So, I'd say 15 years ago when we bought the house, that's when I'd want the time machine to stop, be able to reset the whole thing and we would obviously be in a much better financial situation than we even are now.

Doug Hoyes: Yeah 'cause you wouldn’t have had to pay all that interest for all those years. So, let's explore this a little bit further. So, let me tell you the story of some guy who can get a really good job but it's in the next town over, you know, 25 minutes away, he can't ride his bike there 'cause he lives and either St. Louis or anywhere in Canada where the snow comes down. There is no subway; there is no bus 'cause he has to be there at 2 o'clock in the morning. He needs a car. And he needs to have a car that is at least reliable enough to get him there. It doesn’t have to be a brand new car it has to be worth at least $5,000. And he doesn’t have $5,000, he's only got two saved. He has to go out and borrow the other three to get this car, which will dramatically increase his earning power. Is that something that he should do or should not do? 'Cause again he's taking on debt.

Steve Stewart:  Well, you're asking the should question. So, I guess that's going to depend on the person's beliefs. While I would warn them about the debt, if they choose that they're going to be able to handle this amount of debt, we've got to then think about what could go wrong? Could we handle what goes wrong? And when something goes wrong, you know, are we ready to take it head on?

We saw back in 2008, 2009, at least here in the States, a lot of people lost their jobs. They started losing their houses 'cause they didn’t have the money to pay for their mortgages; obviously the cars also went to the wayside. If the guy's going to borrow money for the car I would want them to borrow as little as possible and focus on getting it paid off; committing to no more borrowing of money so they can take all the extra dollars they have to pay off that car. Because once the car's paid off, their cash flow improves, if something were to happen in the household where they lose a job, they don’t have to lose their car in the middle of it. And they also have a little bit of savings, I'm hoping, that they'll be able to float until they get the new job.

Doug Hoyes: Yeah and I think what you're really saying is you got to stress test it, which of course is what got all the banks into trouble in 2008 and so on. But okay if I do finance this car and if my income gets cut back a little bit, am I totally pooched or you know what? The payments only a couple of hundred bucks a month, I've got a little bit in my emergency savings fund I can get through till I get my next job. And I guess that helps make the decision, a loan payment on a $3,000 loan to buy a used car is a lot different than a loan payment on a $50,000 car I would assume.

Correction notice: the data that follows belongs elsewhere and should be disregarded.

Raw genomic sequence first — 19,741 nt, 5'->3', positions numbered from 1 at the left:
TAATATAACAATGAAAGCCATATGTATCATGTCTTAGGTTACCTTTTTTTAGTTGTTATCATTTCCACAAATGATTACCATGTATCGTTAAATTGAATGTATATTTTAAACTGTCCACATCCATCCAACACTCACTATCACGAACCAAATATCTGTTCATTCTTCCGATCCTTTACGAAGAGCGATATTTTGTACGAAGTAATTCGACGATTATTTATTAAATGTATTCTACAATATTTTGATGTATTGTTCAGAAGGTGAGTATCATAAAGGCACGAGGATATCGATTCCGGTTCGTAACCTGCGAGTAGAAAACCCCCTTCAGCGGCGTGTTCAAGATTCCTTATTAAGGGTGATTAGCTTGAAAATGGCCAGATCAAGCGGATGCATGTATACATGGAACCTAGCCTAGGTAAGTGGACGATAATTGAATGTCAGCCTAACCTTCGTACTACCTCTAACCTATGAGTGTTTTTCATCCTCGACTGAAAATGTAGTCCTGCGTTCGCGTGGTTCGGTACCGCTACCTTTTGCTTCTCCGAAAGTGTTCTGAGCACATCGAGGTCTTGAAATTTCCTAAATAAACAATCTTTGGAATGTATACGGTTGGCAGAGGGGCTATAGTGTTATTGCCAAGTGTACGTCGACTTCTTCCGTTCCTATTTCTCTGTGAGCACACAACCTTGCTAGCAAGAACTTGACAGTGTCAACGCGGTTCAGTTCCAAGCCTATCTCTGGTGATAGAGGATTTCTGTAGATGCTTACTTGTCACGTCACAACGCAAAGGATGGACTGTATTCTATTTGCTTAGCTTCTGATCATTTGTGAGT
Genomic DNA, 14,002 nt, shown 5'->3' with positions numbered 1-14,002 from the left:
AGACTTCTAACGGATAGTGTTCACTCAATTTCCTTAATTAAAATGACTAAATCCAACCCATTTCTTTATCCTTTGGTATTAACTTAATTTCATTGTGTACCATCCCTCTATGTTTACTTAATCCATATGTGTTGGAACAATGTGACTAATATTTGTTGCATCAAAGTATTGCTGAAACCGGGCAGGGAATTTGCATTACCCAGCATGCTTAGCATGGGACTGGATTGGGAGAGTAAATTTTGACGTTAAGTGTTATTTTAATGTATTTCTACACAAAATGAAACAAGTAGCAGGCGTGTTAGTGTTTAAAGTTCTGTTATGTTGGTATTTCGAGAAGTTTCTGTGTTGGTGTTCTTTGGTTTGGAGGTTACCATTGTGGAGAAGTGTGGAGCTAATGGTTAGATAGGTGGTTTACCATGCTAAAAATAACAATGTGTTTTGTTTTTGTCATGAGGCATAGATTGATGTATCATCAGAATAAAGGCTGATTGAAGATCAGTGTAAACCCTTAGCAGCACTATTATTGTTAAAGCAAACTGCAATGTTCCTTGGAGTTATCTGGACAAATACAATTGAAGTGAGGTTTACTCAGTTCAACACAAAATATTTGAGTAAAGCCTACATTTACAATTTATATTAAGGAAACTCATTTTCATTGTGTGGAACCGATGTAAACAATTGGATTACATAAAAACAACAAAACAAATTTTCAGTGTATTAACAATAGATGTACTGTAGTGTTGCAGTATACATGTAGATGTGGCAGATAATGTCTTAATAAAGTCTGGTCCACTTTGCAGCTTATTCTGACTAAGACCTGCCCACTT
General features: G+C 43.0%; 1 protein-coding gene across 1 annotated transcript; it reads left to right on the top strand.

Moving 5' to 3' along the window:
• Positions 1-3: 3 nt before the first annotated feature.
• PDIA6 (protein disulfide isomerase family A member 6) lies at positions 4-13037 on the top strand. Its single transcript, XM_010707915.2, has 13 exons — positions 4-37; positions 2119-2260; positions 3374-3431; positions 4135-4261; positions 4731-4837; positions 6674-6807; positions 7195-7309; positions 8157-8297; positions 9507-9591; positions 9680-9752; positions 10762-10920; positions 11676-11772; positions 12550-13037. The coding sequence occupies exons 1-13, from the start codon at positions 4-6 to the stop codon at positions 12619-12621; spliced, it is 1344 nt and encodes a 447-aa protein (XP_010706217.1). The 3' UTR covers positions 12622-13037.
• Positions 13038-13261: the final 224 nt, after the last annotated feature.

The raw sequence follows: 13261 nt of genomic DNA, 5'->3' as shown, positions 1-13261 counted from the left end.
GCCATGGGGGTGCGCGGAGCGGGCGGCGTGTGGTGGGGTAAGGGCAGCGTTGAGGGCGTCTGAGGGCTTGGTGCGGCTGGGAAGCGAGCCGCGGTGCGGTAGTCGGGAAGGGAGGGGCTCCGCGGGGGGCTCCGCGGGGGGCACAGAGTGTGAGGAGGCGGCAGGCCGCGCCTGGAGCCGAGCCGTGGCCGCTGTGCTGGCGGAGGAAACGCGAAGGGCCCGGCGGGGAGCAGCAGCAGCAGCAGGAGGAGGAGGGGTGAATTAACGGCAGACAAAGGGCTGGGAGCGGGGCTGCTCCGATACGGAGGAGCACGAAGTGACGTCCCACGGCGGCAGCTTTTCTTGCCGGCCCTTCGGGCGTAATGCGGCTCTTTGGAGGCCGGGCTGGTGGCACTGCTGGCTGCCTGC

And so, you know, you're not making a blank statement you should never borrow. You're saying well look at all the alternatives and look at what can go wrong if you do. Is that an accurate summary of what you're saying?

Steve Stewart:  Yes. Because I believe that everybody's coming onboard with this idea at a different time of their lives. When I first came on board with the idea of being debt free, that someday I could be debt free, we had debt. We had a $12,000 car loan, maybe $2,000, $3,000 of consumer debt, other than that, we were in a different place than somebody who suddenly found themselves out of jobs and couldn’t pay the existing credit card they already had, couldn’t pay the car loan, couldn’t make the house payment. They're on a completely different piece of the timeline. So, everybody's got to learn where they're at and then take those steps forward to reaching that debt free day at the end of the timeline.

Doug Hoyes: So, let me throw another concept at you, then. Credit cards you're obviously not a fan of, interest rates are high, I kind of get all that. But what about the guy who has credit cards and gets all the points on them, the reward points or the cash back or whatever. You know I pay it off at the end of every month so it's not really debt. I'm paying it off every month, is there really any problem with that?

Steve Stewart:  You really don’t want me to go into this do you? [laughter]

Doug Hoyes: Give me a bit of a rant here.

Steve Stewart:  Well, I need to warn the listener then that what they're about to hear will either A, make them come to the realization that they'll need to stop using credit cards for the rewards or B, continue collecting the rewards, but they're going to be conflicted by the knowledge that I'm about to share. So, maybe they can skip ahead a couple of minutes while I answer your question. And this isn’t going to be about how spending money with plastic causes us to spend 10 to 18% more money. We all know that swiping is a lot less painful than paying with cash so we end up spending a lot more on credit.

But the average processing fee for a merchant that they pay on $100 charge is 2.65%. So, you figure $2.65 that goes right out the door. This is money that is not collected by the store or the plumber or the friendly financial coach that you're paying to help you with your debt, this is overhead that's paid by the merchant. The listeners might be familiar with PayPal and that 2.9% plus fee that they charge when you collect money from customers it's kind of the same thing. It costs money to go through the middle man and that's what a credit card is.

And then on top of that when you use a reward card, you're increasing the charge, that swipe fee, to 1.5% more. So, that brings us to about 4% that the merchant has to pay to process a credit card transaction. So, they have two choices, the merchant either loses profit, the profit margin goes down, or they raise prices to cover the cost. What do you think they're going to do? They're going to raise the price of the overhead, to cover the overhead.